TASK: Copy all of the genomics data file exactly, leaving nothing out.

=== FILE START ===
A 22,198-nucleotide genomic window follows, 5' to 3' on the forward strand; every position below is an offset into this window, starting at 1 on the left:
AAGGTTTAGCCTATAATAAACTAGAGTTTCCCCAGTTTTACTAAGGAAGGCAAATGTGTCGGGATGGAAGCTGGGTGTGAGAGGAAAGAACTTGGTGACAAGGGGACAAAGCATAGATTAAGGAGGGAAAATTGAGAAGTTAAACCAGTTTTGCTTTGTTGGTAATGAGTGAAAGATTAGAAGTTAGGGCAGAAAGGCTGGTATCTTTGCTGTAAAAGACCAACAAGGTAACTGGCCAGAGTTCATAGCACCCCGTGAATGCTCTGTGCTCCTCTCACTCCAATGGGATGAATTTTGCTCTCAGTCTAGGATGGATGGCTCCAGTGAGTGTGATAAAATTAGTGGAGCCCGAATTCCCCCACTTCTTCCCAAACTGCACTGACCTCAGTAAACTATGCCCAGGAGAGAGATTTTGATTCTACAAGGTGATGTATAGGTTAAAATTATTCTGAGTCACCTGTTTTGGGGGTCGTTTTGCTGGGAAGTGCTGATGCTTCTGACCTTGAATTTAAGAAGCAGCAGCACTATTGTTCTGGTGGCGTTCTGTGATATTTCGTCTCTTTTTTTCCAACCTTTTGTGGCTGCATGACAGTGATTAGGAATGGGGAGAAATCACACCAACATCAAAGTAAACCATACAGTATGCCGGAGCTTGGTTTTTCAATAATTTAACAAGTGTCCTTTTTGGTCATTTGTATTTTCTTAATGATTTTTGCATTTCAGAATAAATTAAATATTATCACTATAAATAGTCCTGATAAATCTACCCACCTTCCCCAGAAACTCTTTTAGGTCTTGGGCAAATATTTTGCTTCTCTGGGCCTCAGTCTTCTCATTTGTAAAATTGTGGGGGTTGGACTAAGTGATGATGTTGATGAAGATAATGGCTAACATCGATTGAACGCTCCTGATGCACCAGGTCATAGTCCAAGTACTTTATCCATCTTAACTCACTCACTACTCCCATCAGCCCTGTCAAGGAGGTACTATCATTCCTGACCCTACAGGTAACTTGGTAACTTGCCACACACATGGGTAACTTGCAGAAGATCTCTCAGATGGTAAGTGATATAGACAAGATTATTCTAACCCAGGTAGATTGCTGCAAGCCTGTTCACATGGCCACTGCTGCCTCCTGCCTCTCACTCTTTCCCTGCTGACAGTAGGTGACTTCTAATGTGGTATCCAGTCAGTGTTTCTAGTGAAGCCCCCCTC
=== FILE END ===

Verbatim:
A 22,198-nucleotide genomic window follows, 5' to 3' on the forward strand; every position below is an offset into this window, starting at 1 on the left:
AAGGTTTAGCCTATAATAAACTAGAGTTTCCCCAGTTTTACTAAGGAAGGCAAATGTGTCGGGATGGAAGCTGGGTGTGAGAGGAAAGAACTTGGTGACAAGGGGACAAAGCATAGATTAAGGAGGGAAAATTGAGAAGTTAAACCAGTTTTGCTTTGTTGGTAATGAGTGAAAGATTAGAAGTTAGGGCAGAAAGGCTGGTATCTTTGCTGTAAAAGACCAACAAGGTAACTGGCCAGAGTTCATAGCACCCCGTGAATGCTCTGTGCTCCTCTCACTCCAATGGGATGAATTTTGCTCTCAGTCTAGGATGGATGGCTCCAGTGAGTGTGATAAAATTAGTGGAGCCCGAATTCCCCCACTTCTTCCCAAACTGCACTGACCTCAGTAAACTATGCCCAGGAGAGAGATTTTGATTCTACAAGGTGATGTATAGGTTAAAATTATTCTGAGTCACCTGTTTTGGGGGTCGTTTTGCTGGGAAGTGCTGATGCTTCTGACCTTGAATTTAAGAAGCAGCAGCACTATTGTTCTGGTGGCGTTCTGTGATATTTCGTCTCTTTTTTTCCAACCTTTTGTGGCTGCATGACAGTGATTAGGAATGGGGAGAAATCACACCAACATCAAAGTAAACCATACAGTATGCCGGAGCTTGGTTTTTCAATAATTTAACAAGTGTCCTTTTTGGTCATTTGTATTTTCTTAATGATTTTTGCATTTCAGAATAAATTAAATATTATCACTATAAATAGTCCTGATAAATCTACCCACCTTCCCCAGAAACTCTTTTAGGTCTTGGGCAAATATTTTGCTTCTCTGGGCCTCAGTCTTCTCATTTGTAAAATTGTGGGGGTTGGACTAAGTGATGATGTTGATGAAGATAATGGCTAACATCGATTGAACGCTCCTGATGCACCAGGTCATAGTCCAAGTACTTTATCCATCTTAACTCACTCACTACTCCCATCAGCCCTGTCAAGGAGGTACTATCATTCCTGACCCTACAGGTAACTTGGTAACTTGCCACACACATGGGTAACTTGCAGAAGATCTCTCAGATGGTAAGTGATATAGACAAGATTATTCTAACCCAGGTAGATTGCTGCAAGCCTGTTCACATGGCCACTGCTGCCTCCTGCCTCTCACTCTTTCCCTGCTGACAGTAGGTGACTTCTAATGTGGTATCCAGTCAGTGTTTCTAGTGAAGCCCCCCTC